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Forbes Oct 3, 2019, 06:00am
Davey Winder Cybersecurity

Be it the prohibition-era gangsters of the 1920s or the global war on terrorism, the Federal Bureau of Investigation (FBI) has been the primary U.S. investigative agency of the federal government with a responsibility to protect the nation. As part of what the FBI describes as being “a unique dual responsibility, to prevent harm to national security as the nation’s domestic intelligence agency and to enforce federal laws as the nation’s principal law enforcement agency,” it has increasingly had to deal with the cyber threat. One “high impact” and ongoing cyber threat has become such a critical concern that on October 2, the FBI issued a warning to U.S businesses and organizations.

What is the high-impact threat to U.S. business?

The FBI’s Internet Crime Complaint Center (IC3) last posted a warning about ransomware on September 15, 2016. Then it was urging victims to report ransomware incidents to federal law enforcement to help paint a detailed picture of the threat. The threat landscape revealed has been a constantly changing one. The frequency of attacks has remained relatively consistent, but the nature of them has not. The FBI reports that the incidence of indiscriminate ransomware campaigns, such as evidenced by WannaCry on May 2017, has “sharply declined.” However, losses from ransomware have increased significantly as the attacks become “more targeted, sophisticated and costly.”

Ransomware attacks against state and local governments have been hitting the headlines a lot of late. Take the case of the State of Texas which came under a coordinated ransomware attack, with 23 government agencies taken offline as a consequence, for example. Schools have also come under attack as they are increasingly seen as a soft target by the criminal enterprises behind the ransomware campaigns.

Now the FBI has warned that “health care organizations, industrial companies, and the transportation sector,” are also being targeted. Although the attack methodologies continue to evolve, with cyber-criminals doing all they can to avoid detection, the FBI highlights three attack techniques that are being observed: email phishing campaigns, remote desktop protocol vulnerabilities and software vulnerabilities. Mitigation includes ensuring operating systems, software and device firmware are all updated with the latest security patches. Data should also be backed up regularly, and the integrity of these backups verified.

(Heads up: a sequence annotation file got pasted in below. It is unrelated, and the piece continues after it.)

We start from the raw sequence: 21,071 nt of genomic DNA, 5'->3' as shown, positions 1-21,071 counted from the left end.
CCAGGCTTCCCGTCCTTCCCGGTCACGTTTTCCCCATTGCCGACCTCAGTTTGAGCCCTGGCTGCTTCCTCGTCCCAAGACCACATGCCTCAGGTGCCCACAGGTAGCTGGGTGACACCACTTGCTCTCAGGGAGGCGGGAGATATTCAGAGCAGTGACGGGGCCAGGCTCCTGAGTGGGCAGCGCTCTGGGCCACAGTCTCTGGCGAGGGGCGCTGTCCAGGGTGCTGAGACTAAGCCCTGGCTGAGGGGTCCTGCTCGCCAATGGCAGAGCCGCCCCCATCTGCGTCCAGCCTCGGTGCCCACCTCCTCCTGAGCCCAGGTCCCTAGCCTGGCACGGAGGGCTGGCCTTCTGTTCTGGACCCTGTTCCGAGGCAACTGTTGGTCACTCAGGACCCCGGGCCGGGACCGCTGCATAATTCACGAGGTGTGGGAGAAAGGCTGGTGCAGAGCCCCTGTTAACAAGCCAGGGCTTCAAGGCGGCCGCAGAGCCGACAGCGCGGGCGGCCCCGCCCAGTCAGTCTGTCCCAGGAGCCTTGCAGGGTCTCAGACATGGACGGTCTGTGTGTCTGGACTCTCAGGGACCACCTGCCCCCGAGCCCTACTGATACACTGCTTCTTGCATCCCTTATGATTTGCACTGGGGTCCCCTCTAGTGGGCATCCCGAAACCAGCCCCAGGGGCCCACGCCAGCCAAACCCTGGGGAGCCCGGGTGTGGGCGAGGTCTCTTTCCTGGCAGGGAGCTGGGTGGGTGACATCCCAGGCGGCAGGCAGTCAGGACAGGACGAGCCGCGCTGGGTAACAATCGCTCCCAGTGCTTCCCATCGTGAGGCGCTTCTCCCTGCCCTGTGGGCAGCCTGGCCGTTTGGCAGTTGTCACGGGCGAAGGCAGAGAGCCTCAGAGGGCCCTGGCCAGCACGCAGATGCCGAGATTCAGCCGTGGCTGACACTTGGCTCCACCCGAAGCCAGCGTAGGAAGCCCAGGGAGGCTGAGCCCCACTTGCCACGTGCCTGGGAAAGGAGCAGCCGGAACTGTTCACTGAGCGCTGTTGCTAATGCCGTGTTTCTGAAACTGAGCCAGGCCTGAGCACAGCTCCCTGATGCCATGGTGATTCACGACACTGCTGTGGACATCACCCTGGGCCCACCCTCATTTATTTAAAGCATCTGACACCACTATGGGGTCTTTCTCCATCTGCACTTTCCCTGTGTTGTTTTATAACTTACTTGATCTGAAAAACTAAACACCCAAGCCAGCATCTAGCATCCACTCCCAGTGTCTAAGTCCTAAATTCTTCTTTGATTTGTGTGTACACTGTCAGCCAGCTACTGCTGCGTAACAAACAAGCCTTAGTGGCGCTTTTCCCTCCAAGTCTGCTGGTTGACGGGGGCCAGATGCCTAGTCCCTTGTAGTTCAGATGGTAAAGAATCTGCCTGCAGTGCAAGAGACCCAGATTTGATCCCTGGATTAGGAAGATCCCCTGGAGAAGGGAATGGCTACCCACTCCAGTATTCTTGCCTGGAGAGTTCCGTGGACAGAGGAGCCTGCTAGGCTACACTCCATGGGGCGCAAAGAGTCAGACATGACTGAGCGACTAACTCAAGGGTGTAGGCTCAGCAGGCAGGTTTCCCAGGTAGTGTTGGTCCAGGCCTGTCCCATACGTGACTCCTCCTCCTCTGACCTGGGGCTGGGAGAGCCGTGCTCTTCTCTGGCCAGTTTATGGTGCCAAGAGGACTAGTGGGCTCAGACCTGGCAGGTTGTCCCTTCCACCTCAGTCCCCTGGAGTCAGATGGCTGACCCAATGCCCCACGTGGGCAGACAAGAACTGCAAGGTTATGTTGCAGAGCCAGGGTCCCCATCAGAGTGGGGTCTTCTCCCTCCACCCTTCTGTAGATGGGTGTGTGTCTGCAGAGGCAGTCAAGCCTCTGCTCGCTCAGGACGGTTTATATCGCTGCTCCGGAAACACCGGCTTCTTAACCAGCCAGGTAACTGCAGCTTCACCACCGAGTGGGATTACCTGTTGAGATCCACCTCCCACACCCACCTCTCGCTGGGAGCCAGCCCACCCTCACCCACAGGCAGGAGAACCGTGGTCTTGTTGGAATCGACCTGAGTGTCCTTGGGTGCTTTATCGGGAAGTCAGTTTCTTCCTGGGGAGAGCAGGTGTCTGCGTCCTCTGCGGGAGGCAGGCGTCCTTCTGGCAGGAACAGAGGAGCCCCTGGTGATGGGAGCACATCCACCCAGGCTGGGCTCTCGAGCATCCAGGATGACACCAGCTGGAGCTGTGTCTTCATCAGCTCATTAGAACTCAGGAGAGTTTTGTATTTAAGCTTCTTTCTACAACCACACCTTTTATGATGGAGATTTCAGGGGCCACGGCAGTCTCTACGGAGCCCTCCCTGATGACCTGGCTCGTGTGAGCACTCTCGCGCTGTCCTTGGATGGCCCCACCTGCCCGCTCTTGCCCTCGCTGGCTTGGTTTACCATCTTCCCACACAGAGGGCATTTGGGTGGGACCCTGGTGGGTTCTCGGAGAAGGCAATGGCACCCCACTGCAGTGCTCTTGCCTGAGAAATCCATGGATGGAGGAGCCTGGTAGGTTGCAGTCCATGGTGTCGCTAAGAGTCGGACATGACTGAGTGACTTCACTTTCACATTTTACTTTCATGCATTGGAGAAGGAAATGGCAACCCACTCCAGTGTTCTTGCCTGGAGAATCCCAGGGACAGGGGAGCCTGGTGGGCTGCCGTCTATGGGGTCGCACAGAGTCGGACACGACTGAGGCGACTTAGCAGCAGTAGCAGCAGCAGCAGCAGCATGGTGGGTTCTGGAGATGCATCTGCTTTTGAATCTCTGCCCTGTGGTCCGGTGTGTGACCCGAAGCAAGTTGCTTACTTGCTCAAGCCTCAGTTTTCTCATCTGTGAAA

After three hospitals in Alabama were forced to turn away non-critical patients after a ransomware attack on October 1, Javvad Malik, security awareness advocate at KnowBe4, said “companies of all sizes across all verticals need to be prepared for ransomware and have in place not only technical controls to prevent, detect, and respond to it, but also raise security awareness among staff so that any attempts to install ransomware via phishing or other social engineering attacks can be thwarted.”

The FBI public service announcement also makes clear the stance of the Bureau when it comes to ransom payments: don’t. While the FBI sees the need for organizations to evaluate all options to protect the business from continued disruption and financial loss, it warns that “paying ransoms emboldens criminals to target other organizations and provides an alluring and lucrative enterprise to other criminals.”

There is never a guarantee that paying a ransom will secure a working decryption key to unlock your data, and in some cases, it is possible to turn to freely available ransomware decryption tools instead anyway. An excellent example of where a victim didn’t pay up can be found in the city of New Bedford, Massachusetts, which was hit by a ransomware attack in July. City data was held hostage with a $5.3 million (£4.3 million) ransom, but officials decided against paying. Instead, the city deployed delaying tactics against the attacker and rebuilt systems to regain control of the locked-down data.

The FBI adds that, regardless of whether a ransom has been paid or not, victims should always report ransomware to law enforcement to provide the kind of critical information required to hold attackers accountable under the law.